Ordinarily I would not be so cruel as to ask you to read the comment thread at an Ann Althouse post, but I’m making an exception in this case. The article itself says almost nothing. It simply notes that Molly Ball wrote an “important” piece at Time magazine and that understanding it requires us to examine Ball’s biases and ask why it was published. The commenters, however, draw their own conclusions. For them, Time published the piece because of hubris and a desire to brag about the fact the election was stolen from Donald Trump by a cabal of elites.
This is not in fact what Ball argues in the piece. Rather, she argues very specifically that there was a coordinated effort from a lot of different players to protect the integrity of the election and all charges that it was rigged or illegitimate. This effort began long before the voting began and continues to this day. It is bipartisan and involves both labor leaders and titans of capital. It involved lawyers working to fight voter suppression efforts and money to pay for an army of poll workers. It included pressure on social media companies to prevent disinformation about the election. Here’s the paragraph that has sent the right into a frenzy:
That’s why the participants want the secret history of the 2020 election told, even though it sounds like a paranoid fever dream–a well-funded cabal of powerful people, ranging across industries and ideologies, working together behind the scenes to influence perceptions, change rules and laws, steer media coverage and control the flow of information. They were not rigging the election; they were fortifying it. And they believe the public needs to understand the system’s fragility in order to ensure that democracy in America endures.
Of course, this sound nefarious. When a “cabal of powerful people” works to influence perceptions, that smells fishy. When they “change rules and laws,” that sounds like cheating. But Ball is arguing that this was done to fortify the election, not rig it.
It’s reasonable to ask if this is in fact what the “cabal” accomplished, but that’s different from questioning their intentions.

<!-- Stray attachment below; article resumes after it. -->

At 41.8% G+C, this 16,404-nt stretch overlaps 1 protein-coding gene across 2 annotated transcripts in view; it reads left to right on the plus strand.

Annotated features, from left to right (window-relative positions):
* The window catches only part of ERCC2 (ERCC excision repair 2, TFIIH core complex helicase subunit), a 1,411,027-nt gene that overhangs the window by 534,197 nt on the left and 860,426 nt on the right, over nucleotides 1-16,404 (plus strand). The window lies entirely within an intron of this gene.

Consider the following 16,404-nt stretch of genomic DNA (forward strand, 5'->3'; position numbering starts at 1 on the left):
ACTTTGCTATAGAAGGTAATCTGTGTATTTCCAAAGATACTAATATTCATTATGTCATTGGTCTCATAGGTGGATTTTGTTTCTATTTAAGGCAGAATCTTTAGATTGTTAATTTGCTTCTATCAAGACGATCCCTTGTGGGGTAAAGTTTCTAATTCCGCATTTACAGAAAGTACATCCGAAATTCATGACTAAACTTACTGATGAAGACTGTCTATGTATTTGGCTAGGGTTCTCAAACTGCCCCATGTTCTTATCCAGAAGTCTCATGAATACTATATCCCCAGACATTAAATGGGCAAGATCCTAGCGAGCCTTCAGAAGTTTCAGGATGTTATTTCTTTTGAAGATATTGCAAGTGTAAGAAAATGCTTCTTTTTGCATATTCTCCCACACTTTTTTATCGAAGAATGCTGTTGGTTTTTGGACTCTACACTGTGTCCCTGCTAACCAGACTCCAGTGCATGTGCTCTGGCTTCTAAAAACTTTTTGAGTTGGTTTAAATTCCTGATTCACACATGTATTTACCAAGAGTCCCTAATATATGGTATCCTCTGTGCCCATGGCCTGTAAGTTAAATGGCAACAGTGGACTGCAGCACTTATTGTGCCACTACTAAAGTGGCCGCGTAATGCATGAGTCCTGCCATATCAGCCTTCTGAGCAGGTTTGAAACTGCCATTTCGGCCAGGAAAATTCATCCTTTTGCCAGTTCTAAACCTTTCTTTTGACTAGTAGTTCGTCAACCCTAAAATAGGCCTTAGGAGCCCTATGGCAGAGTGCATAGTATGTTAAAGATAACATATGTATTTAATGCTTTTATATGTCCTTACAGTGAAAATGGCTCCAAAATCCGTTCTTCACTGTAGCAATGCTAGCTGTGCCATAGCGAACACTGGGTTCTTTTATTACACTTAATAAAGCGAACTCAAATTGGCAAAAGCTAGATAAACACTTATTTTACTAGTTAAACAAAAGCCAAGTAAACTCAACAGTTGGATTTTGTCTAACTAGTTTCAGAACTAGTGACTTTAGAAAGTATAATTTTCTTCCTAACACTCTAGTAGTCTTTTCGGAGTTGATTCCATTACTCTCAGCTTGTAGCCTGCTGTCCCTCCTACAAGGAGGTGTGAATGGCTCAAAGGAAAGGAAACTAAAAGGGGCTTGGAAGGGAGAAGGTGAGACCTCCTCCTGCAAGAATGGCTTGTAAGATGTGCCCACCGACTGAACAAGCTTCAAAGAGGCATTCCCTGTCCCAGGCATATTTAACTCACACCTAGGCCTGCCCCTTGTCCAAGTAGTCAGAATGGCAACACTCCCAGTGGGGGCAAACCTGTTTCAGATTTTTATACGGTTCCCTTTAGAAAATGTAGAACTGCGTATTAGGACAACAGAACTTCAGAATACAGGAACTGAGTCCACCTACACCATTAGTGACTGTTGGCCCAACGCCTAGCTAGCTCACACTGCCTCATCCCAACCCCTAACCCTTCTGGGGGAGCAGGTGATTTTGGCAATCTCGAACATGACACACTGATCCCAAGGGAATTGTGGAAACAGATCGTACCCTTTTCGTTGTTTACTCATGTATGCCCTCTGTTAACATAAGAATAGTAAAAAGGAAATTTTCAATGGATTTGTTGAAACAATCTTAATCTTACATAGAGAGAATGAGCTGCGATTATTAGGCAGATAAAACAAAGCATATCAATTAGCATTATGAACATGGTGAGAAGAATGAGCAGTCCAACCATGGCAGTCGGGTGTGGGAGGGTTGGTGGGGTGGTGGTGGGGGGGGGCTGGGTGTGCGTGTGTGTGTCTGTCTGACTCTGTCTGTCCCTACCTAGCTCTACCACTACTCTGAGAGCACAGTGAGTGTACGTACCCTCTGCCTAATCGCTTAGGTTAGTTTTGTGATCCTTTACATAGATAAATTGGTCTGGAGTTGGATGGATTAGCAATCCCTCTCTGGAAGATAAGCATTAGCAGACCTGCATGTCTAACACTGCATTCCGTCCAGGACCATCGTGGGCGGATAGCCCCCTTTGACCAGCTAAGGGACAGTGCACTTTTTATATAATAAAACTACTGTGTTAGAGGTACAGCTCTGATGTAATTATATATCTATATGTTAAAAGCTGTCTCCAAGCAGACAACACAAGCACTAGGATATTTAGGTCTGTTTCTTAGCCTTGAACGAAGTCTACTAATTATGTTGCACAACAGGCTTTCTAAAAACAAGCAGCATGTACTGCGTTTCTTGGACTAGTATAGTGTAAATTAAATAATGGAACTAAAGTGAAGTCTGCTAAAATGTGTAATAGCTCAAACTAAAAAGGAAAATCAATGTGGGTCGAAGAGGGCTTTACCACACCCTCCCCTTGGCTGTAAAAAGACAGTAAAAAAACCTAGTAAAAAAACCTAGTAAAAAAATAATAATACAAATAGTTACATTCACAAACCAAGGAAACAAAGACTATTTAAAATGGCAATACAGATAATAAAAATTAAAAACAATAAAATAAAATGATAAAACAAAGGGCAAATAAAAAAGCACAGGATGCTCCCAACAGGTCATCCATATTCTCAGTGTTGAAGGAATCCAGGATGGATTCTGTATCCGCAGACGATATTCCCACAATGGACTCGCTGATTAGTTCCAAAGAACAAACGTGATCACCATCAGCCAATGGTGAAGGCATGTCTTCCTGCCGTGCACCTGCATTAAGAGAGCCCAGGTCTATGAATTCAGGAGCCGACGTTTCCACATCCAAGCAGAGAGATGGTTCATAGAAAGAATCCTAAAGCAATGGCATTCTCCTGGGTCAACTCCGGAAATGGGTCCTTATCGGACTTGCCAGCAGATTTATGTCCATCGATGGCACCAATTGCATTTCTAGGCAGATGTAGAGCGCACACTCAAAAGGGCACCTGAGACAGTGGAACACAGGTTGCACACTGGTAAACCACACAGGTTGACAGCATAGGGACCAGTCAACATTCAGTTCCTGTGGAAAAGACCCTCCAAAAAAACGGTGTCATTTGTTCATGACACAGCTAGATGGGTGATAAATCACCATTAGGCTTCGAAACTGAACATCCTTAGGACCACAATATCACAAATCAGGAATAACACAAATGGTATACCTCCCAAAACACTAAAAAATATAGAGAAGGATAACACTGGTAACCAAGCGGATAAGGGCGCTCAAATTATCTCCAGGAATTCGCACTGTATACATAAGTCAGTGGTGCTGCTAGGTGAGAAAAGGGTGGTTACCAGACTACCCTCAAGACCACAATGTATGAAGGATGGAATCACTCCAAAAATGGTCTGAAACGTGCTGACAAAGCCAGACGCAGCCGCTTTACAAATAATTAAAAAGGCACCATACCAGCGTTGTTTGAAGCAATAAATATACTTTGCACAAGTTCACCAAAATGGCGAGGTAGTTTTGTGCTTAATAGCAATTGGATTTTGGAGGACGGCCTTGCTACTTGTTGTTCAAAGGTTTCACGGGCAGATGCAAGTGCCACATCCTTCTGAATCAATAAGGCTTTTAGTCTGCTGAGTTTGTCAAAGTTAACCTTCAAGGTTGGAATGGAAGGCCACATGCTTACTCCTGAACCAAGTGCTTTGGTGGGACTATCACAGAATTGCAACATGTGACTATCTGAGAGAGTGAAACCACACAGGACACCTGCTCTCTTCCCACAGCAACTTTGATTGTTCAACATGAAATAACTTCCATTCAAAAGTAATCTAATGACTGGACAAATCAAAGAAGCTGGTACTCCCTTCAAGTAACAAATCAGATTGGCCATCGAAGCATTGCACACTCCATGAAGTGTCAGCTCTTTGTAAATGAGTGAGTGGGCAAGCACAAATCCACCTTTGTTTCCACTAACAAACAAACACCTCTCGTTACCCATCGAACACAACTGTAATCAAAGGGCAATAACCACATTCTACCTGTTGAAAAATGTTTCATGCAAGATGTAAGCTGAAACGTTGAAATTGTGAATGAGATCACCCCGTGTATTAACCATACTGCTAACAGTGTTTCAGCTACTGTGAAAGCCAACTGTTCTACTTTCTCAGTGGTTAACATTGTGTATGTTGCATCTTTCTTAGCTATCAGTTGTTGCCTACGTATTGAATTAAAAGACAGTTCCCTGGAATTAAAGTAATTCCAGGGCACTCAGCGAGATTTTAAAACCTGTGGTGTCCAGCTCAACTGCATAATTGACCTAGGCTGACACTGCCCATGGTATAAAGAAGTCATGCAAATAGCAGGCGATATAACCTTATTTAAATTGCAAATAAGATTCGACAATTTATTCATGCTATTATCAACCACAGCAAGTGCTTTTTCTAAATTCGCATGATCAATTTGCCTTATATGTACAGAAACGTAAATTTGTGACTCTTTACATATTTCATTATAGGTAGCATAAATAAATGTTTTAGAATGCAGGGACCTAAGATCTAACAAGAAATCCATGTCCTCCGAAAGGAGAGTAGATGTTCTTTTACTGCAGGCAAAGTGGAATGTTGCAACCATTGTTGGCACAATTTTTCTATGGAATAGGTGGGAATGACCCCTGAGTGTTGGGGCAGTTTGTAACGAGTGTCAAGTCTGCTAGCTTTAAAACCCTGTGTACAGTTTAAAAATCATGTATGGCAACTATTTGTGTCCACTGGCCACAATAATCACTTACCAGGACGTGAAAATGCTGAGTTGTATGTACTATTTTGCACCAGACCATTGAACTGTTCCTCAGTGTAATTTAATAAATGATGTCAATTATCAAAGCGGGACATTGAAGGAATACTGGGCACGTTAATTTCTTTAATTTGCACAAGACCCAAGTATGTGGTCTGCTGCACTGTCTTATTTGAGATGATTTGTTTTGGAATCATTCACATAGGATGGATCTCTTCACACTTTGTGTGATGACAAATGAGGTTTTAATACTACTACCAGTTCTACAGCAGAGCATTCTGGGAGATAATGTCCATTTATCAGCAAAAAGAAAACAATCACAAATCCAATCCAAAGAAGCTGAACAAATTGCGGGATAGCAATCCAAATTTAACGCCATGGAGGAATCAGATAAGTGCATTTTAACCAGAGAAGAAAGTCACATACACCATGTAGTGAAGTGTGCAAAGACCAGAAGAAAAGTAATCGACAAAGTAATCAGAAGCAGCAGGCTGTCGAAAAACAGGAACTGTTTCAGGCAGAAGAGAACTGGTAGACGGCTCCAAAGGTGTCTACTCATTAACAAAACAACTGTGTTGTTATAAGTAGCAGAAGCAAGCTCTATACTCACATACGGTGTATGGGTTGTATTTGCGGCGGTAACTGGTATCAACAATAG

Of course, Althouse wants us to examine Ball’s possible bias and the rationale behind Time’s decision to publish the piece. But that’s less interesting and vital than examining the motives of the participants in the “secret history of the 2020 election.”
There is an obvious stumbling block in all of this, which is that Donald Trump’s campaign was also working overtime to shape perceptions and change rules and laws. It’s well-established that Trump attacked vote-by-mail early on, in court and in the media, and argued he could only lose if the election was rigged against him. It’s not controversial that he went to court repeatedly to keep Green Party candidates on the ballot and kick Libertarians off of it. The Democrats fought those same battles from the other side. They successfully excluded the Green Party candidate in several states, and they worked to make ballot access easier in the midst of a pandemic. What was different this time is that non-partisan and bi-partisan actors got involved.
They wound up working against Trump, but not explicitly. Well, some people like labor leaders were explicit, but in the main the effort was aimed at combatting just one part of Trump’s agenda and message. They wanted people to accept the result regardless of who won. That meant that people would not believe it had been rigged against Trump because of early voting or voting machine manipulation, but it also meant that people would not believe it had been rigged against Biden because of voter suppression.
The basic idea is that the health of a representative government depends on the public’s acceptance of the integrity of elections. Looking at the comments in Althouse’s piece, it’s clear that this effort failed to convince a lot of Trump supporters. It’s not hard to see why. They believe Trump and they interpret any effort to contradict Trump as an illegitimate effort to sway opinion against him.
What they won’t consider is that it was impossible to support the integrity of our elections and stay completely neutral in the race. This was true during the campaign, but it was even more unavoidable after the election when Trump was making false claims and orchestrating a massive legal effort to overturn the results. If the election was legitimate, saying so was necessarily contrary to what Trump was arguing and what he was trying to do. Supporting the legitimate winner was by necessity anti-Trump.
It should be obvious that a prerequisite of being a presidential candidate is that you accept the results. Of course, it’s possible for an election to be rigged, but then you need to point to the facts and convince judges to take action on your behalf. Trump couldn’t do this because the facts were not on his side. Through his determined effort to raise illegitimate questions about our elections, he made enemies of people who see the reputation of our elections as more important than the outcomes of our elections. If you want to call these people a secret cabal, you can do so, but they’re really just patriots.